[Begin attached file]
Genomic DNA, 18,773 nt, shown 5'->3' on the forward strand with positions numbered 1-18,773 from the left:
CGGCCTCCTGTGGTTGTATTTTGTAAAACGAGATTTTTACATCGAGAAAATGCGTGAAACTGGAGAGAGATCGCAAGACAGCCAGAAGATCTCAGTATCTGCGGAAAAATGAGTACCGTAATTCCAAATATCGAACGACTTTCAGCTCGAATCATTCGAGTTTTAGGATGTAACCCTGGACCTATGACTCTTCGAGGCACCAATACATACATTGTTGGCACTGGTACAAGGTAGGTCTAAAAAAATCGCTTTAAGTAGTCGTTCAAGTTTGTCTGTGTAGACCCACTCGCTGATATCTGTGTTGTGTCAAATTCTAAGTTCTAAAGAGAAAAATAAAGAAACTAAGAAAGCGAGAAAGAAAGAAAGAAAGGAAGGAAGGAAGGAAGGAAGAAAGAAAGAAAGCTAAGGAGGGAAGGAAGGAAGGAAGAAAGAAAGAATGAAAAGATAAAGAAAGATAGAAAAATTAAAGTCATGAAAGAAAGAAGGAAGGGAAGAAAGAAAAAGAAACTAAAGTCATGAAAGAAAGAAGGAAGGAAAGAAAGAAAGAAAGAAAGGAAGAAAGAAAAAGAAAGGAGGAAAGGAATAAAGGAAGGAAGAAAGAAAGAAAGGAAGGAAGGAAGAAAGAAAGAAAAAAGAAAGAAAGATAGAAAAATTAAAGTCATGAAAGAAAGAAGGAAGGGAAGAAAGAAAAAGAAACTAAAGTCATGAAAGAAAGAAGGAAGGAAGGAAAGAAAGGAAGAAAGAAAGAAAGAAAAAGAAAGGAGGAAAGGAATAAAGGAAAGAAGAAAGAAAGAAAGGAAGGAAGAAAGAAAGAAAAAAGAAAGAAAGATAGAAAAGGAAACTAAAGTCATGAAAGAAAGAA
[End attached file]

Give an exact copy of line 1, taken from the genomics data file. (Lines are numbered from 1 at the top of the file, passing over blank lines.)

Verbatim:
Genomic DNA, 18,773 nt, shown 5'->3' on the forward strand with positions numbered 1-18,773 from the left: